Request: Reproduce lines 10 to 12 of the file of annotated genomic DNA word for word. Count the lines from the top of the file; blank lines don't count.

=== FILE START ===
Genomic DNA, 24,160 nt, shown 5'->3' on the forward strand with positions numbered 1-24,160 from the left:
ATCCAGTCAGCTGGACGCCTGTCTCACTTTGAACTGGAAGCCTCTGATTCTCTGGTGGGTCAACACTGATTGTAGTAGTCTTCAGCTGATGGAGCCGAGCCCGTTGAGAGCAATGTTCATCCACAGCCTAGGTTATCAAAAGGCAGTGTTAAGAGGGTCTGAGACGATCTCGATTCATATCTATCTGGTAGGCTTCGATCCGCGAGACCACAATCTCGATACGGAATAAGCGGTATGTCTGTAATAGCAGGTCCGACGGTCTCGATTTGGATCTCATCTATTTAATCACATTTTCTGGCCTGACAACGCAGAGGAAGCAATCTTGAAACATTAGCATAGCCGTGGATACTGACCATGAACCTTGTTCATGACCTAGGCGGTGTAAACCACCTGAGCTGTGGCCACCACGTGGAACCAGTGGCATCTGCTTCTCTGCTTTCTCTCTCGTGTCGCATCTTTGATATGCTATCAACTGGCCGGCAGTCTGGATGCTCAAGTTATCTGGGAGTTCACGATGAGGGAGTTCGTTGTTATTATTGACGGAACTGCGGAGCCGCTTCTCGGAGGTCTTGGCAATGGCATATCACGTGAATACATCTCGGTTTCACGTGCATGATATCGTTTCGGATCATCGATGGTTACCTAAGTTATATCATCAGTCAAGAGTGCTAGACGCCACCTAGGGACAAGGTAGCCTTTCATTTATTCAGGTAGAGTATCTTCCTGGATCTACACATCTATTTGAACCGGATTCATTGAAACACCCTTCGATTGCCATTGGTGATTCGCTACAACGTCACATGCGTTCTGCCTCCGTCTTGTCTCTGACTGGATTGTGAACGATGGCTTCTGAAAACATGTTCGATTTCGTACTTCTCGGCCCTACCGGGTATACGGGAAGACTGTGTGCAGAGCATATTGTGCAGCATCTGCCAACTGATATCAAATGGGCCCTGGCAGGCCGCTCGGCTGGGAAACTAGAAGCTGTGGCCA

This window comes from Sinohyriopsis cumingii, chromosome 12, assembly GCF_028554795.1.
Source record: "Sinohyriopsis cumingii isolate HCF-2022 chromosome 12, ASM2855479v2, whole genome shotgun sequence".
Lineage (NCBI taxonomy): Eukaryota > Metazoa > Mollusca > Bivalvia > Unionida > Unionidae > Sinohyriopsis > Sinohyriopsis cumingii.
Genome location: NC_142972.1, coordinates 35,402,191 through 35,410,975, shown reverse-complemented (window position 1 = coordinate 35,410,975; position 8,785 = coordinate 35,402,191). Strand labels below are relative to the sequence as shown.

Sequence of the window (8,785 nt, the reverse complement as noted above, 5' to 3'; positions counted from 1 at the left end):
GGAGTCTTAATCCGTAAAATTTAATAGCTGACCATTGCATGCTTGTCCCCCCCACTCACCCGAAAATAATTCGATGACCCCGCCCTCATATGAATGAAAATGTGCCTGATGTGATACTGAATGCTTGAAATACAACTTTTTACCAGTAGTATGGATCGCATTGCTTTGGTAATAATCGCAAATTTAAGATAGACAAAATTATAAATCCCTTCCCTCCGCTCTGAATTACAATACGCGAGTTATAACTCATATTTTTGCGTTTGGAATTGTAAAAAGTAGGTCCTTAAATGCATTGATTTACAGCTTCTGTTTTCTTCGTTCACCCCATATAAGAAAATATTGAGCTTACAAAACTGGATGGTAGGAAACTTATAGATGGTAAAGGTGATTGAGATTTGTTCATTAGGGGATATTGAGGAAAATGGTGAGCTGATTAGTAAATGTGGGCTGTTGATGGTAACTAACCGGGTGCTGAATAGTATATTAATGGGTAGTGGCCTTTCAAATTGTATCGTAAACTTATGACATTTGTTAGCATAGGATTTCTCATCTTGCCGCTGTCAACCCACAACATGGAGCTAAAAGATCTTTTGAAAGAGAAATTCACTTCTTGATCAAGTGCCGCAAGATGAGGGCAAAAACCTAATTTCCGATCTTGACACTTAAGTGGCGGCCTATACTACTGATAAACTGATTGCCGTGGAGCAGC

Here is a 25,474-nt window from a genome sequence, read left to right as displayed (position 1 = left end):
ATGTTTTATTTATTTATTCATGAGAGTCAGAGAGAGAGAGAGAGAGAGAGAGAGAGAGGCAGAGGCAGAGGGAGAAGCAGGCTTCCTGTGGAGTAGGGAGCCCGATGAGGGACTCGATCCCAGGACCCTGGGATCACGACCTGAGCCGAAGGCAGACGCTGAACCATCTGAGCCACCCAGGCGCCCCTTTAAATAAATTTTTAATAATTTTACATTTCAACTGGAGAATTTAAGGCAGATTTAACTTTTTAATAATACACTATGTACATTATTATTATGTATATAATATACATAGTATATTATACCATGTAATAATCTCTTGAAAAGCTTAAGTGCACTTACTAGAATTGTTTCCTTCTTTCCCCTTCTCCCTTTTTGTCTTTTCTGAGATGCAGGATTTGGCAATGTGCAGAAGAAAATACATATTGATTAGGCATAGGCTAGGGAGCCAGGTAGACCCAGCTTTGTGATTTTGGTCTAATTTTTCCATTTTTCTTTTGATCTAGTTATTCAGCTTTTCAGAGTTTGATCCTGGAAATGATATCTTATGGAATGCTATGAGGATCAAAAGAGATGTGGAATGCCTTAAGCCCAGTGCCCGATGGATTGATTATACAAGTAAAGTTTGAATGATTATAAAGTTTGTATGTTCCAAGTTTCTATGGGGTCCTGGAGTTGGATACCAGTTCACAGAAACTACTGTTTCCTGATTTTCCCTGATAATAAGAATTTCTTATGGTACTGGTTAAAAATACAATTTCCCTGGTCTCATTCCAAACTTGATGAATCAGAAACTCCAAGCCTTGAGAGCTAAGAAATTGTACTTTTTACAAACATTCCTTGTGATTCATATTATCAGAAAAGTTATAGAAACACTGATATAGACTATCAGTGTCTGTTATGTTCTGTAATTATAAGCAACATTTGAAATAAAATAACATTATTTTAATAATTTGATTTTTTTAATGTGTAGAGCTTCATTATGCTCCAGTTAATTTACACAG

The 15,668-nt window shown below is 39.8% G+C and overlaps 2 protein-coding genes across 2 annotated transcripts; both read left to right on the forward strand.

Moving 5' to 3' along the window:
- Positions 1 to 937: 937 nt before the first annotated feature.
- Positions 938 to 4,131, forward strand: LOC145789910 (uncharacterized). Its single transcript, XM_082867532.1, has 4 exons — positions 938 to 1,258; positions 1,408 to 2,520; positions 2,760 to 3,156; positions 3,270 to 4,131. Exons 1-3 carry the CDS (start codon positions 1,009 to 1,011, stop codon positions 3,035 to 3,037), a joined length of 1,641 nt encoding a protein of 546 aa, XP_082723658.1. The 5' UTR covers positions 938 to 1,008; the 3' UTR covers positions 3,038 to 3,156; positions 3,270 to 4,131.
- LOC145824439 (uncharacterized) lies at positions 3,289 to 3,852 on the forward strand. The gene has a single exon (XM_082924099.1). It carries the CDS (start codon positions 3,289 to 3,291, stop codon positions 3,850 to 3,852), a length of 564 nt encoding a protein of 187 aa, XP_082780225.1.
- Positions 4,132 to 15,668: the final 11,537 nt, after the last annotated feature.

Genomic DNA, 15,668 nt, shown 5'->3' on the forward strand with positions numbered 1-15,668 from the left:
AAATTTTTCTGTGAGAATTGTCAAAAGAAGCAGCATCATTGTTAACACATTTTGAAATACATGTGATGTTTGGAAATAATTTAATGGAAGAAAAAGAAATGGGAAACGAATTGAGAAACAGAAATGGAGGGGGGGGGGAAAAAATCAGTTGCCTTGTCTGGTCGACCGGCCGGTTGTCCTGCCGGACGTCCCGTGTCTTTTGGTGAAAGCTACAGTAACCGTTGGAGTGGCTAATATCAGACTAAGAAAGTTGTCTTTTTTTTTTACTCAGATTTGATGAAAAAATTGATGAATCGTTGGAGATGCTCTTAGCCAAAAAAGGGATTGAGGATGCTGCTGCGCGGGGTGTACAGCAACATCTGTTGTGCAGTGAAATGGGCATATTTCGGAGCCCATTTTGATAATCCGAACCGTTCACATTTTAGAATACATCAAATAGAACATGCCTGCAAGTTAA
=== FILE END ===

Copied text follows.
ATGTTTTATTTATTTATTCATGAGAGTCAGAGAGAGAGAGAGAGAGAGAGAGAGAGAGGCAGAGGCAGAGGGAGAAGCAGGCTTCCTGTGGAGTAGGGAGCCCGATGAGGGACTCGATCCCAGGACCCTGGGATCACGACCTGAGCCGAAGGCAGACGCTGAACCATCTGAGCCACCCAGGCGCCCCTTTAAATAAATTTTTAATAATTTTACATTTCAACTGGAGAATTTAAGGCAGATTTAACTTTTTAATAATACACTATGTACATTATTATTATGTATATAATATACATAGTATATTATACCATGTAATAATCTCTTGAAAAGCTTAAGTGCACTTACTAGAATTGTTTCCTTCTTTCCCCTTCTCCCTTTTTGTCTTTTCTGAGATGCAGGATTTGGCAATGTGCAGAAGAAAATACATATTGATTAGGCATAGGCTAGGGAGCCAGGTAGACCCAGCTTTGTGATTTTGGTCTAATTTTTCCATTTTTCTTTTGATCTAGTTATTCAGCTTTTCAGAGTTTGATCCTGGAAATGATATCTTATGGAATGCTATGAGGATCAAAAGAGATGTGGAATGCCTTAAGCCCAGTGCCCGATGGATTGATTATACAAGTAAAGTTTGAATGATTATAAAGTTTGTATGTTCCAAGTTTCTATGGGGTCCTGGAGTTGGATACCAGTTCACAGAAACTACTGTTTCCTGATTTTCCCTGATAATAAGAATTTCTTATGGTACTGGTTAAAAATACAATTTCCCTGGTCTCATTCCAAACTTGATGAATCAGAAACTCCAAGCCTTGAGAGCTAAGAAATTGTACTTTTTACAAACATTCCTTGTGATTCATATTATCAGAAAAGTTATAGAAACACTGATATAGACTATCAGTGTCTGTTATGTTCTGTAATTATAAGCAACATTTGAAATAAAATAACATTATTTTAATAATTTGATTTTTTTAATGTGTAGAGCTTCATTATGCTCCAGTTAATTTACACAG

The 15,668-nt window shown below is 39.8% G+C and overlaps 2 protein-coding genes across 2 annotated transcripts; both read left to right on the forward strand.

Moving 5' to 3' along the window: